Diabetes and cancer – where do we stand?
Ulf Smith, Dept of Molecular and Clinical Medicine, University of Gothenburg, Sweden.
The five publications in Diabetologia last year about a potentially increased treatment-related cancer risk in Type 2 diabetes elicited an explosion of interest in this previously underexplored area. Although an association between cancer and diabetes had been suggested long time ago, only small advances had been made and the associations and potential mechanisms were generally not recognized or understood.
In order to define our current knowledge, gaps and the directions for future research ,the American Diabetes Association (ADA) together with the American Cancer Society (ACS) and with representations by the European Association for the Study of Diabetes (EASD) and the European Cancer Organization (ECCO) convened a forum in Atlanta in December 2009 with expert cancer and diabetes scientists. This forum has now produced a consensus document which will be published in Diabetes Care shortly and with Commentaries in both Diabetologia and Lancet. It does not contain any unexpected conclusions but gives an updated state of the art and defines a number of areas which need to be explored.This short summary tries to incorporate the conclusions from the consensus document with the presentations given by Prof Edwin Gale and myself at the recent SDF meeting in Gothenburg. The expert forum focused on four key questions:
1. Is there a meaningful association between diabetes and cancer incidence or prognosis?
The key conclusions are that diabetes (primarily Type 2) is associated with an increased risk for some cancers (liver, pancreas, endometrium, colon and rectum, breast, bladder), but a reduced risk of prostate cancer. For other cancer sites the evidence is either inconclusive or negative.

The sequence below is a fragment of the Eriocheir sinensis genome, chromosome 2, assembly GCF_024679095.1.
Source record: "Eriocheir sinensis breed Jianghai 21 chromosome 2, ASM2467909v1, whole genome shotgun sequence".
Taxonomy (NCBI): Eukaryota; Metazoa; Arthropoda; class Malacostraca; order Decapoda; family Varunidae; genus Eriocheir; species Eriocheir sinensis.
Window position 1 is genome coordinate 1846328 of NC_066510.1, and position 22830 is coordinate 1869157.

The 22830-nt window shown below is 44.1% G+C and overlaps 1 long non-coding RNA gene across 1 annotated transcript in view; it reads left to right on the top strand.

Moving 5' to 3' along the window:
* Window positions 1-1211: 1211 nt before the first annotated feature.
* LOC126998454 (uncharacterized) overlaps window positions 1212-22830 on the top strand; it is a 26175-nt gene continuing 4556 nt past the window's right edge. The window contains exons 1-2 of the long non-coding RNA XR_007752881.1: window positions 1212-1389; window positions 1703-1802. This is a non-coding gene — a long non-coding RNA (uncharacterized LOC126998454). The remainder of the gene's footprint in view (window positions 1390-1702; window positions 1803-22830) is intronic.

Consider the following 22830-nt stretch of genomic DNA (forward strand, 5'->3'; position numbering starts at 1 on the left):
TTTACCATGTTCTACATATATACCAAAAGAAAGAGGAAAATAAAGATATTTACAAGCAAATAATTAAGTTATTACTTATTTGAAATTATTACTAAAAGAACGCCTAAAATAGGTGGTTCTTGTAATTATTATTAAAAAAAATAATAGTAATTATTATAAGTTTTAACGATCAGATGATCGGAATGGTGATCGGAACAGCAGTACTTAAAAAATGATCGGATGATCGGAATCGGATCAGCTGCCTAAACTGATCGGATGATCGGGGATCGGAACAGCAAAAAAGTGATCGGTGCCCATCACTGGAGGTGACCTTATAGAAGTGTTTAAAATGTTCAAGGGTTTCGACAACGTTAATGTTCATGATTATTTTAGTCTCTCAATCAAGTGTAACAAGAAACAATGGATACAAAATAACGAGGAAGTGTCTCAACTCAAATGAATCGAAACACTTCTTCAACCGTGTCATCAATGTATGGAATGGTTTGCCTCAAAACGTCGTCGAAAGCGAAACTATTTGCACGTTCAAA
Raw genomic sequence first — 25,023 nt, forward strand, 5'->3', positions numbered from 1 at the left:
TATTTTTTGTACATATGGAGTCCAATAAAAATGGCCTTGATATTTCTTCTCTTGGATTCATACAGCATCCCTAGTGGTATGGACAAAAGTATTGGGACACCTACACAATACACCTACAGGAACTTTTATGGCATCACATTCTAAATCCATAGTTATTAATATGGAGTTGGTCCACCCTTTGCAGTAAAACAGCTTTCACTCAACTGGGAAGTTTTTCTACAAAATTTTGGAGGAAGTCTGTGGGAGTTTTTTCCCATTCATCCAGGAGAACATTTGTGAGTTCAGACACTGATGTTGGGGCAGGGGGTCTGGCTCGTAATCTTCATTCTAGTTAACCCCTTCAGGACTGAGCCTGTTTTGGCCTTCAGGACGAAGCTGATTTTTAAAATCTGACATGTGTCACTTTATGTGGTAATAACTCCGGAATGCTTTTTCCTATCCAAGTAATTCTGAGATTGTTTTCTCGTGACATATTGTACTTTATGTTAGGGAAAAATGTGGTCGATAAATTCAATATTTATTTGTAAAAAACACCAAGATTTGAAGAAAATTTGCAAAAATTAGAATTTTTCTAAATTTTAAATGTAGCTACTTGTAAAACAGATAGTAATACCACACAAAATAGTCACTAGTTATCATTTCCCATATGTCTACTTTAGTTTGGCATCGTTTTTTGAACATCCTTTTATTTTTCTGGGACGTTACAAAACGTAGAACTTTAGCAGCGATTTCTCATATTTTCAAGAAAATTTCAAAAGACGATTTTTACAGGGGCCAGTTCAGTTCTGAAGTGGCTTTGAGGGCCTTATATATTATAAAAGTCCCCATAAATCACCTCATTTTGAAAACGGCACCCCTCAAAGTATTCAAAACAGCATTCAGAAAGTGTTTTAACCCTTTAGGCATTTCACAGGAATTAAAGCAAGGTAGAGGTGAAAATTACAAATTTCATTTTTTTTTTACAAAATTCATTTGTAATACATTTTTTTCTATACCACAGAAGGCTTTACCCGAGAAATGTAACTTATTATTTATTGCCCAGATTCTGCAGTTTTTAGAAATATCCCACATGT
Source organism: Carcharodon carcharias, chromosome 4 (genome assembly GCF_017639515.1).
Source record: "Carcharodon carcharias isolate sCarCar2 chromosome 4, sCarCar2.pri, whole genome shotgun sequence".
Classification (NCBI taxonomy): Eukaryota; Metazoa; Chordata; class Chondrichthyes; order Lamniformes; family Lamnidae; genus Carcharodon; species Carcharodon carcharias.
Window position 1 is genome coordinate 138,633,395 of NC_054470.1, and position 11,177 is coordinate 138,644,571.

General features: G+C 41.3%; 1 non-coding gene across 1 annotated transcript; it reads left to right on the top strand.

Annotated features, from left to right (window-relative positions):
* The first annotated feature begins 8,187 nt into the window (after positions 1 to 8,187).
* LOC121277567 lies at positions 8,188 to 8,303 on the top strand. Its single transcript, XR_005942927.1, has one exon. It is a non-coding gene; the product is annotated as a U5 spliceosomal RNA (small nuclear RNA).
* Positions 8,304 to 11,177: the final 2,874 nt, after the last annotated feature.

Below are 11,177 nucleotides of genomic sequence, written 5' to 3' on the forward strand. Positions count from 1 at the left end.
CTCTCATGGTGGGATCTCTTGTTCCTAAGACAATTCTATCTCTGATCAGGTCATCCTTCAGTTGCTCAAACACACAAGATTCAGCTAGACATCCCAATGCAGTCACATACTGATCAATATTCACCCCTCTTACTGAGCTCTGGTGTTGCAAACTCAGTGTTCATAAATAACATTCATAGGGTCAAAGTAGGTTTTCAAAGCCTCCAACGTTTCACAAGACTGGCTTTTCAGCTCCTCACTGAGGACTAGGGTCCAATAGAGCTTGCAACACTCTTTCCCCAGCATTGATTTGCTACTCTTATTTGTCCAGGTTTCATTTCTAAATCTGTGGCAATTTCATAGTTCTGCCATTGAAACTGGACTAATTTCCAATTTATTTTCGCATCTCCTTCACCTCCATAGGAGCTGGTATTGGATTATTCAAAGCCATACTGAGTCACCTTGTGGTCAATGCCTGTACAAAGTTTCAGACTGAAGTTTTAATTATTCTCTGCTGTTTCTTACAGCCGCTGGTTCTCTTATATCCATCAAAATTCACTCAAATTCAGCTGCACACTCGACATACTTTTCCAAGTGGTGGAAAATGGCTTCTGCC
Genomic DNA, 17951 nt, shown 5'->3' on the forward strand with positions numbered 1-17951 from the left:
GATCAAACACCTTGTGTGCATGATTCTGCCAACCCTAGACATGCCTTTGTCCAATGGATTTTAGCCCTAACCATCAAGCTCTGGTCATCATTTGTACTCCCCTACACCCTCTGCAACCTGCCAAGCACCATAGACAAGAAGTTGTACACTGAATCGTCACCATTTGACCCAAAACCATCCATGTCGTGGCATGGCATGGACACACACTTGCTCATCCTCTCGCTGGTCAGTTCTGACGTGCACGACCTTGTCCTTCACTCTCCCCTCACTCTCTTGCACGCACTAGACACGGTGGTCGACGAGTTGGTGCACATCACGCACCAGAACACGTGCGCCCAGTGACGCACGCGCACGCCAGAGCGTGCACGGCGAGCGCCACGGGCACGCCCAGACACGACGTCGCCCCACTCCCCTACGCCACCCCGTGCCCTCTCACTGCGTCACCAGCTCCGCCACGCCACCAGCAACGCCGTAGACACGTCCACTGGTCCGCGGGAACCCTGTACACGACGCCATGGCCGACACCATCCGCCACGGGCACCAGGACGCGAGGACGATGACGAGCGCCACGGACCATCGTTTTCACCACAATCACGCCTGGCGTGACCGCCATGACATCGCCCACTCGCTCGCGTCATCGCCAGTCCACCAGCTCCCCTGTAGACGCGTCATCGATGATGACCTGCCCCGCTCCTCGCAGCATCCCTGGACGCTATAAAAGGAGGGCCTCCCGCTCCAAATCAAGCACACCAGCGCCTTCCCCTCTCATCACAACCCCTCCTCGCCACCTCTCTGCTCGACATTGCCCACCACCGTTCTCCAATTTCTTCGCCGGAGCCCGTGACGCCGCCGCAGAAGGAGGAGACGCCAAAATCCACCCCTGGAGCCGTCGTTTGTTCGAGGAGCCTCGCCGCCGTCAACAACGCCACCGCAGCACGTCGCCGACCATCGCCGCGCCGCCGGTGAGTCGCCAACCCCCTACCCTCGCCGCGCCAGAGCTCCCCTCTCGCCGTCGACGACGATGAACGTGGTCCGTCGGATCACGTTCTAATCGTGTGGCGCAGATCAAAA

The reasons for an increased risk of cancer in diabetes remain unclear, but there are three leading possibilities. The first is that the increased cancer risk is directly related to hyperglycemia, the second is that hyperinsulinemia and insulin resistance are common factors in the development of both diabetes and cancer, and the third is that the association is indirect, and mediated by risk factors common to both conditions, such as obesity. Furthermore, cancer risk might also be modulated by the direct actions or indirect consequences of therapies used to treat diabetes.
There is no doubt that obesity plays an important role but it can not alone explain all associations and mortality in cancer in Type 2 diabetes is increased above and beyond any associated effect of obesity. Cancer develops in at least three defined steps; initiation, promotion and progression. Type 2 diabetes and its treatment may involve different aspects of this triad. Obesity, commonly associated with Type 2 diabetes, is a well recognized risk for very similar cancers as seen in diabetes with the exception of prostate cancer which is actually less frequent in Type 2 diabetes than in non-diabetic subjects. The reason for this is unclear but may be linked to the fact that some genetic causes of Type 2 diabetes are in fact protective against prostate cancer.
2.What risk factors are common to both diabetes and cancer?